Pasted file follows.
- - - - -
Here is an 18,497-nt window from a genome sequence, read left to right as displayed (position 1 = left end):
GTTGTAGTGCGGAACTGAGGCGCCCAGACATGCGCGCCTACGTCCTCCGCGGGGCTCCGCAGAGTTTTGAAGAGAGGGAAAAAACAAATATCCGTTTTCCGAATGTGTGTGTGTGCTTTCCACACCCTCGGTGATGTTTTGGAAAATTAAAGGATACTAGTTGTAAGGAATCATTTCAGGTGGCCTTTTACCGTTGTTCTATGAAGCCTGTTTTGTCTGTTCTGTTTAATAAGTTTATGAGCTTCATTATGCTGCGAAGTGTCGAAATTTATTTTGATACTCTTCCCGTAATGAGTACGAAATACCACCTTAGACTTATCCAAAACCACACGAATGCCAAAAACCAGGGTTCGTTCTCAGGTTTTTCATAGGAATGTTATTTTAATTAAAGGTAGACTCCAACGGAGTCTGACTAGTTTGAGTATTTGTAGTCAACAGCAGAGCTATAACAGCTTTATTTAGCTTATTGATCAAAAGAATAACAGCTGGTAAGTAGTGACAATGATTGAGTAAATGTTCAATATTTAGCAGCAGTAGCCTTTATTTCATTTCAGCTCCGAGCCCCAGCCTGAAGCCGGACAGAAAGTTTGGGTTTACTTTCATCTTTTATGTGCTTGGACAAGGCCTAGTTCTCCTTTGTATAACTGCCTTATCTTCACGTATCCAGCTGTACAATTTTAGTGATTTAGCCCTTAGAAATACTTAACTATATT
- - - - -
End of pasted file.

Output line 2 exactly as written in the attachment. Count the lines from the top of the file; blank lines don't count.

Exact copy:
GTTGTAGTGCGGAACTGAGGCGCCCAGACATGCGCGCCTACGTCCTCCGCGGGGCTCCGCAGAGTTTTGAAGAGAGGGAAAAAACAAATATCCGTTTTCCGAATGTGTGTGTGTGCTTTCCACACCCTCGGTGATGTTTTGGAAAATTAAAGGATACTAGTTGTAAGGAATCATTTCAGGTGGCCTTTTACCGTTGTTCTATGAAGCCTGTTTTGTCTGTTCTGTTTAATAAGTTTATGAGCTTCATTATGCTGCGAAGTGTCGAAATTTATTTTGATACTCTTCCCGTAATGAGTACGAAATACCACCTTAGACTTATCCAAAACCACACGAATGCCAAAAACCAGGGTTCGTTCTCAGGTTTTTCATAGGAATGTTATTTTAATTAAAGGTAGACTCCAACGGAGTCTGACTAGTTTGAGTATTTGTAGTCAACAGCAGAGCTATAACAGCTTTATTTAGCTTATTGATCAAAAGAATAACAGCTGGTAAGTAGTGACAATGATTGAGTAAATGTTCAATATTTAGCAGCAGTAGCCTTTATTTCATTTCAGCTCCGAGCCCCAGCCTGAAGCCGGACAGAAAGTTTGGGTTTACTTTCATCTTTTATGTGCTTGGACAAGGCCTAGTTCTCCTTTGTATAACTGCCTTATCTTCACGTATCCAGCTGTACAATTTTAGTGATTTAGCCCTTAGAAATACTTAACTATATT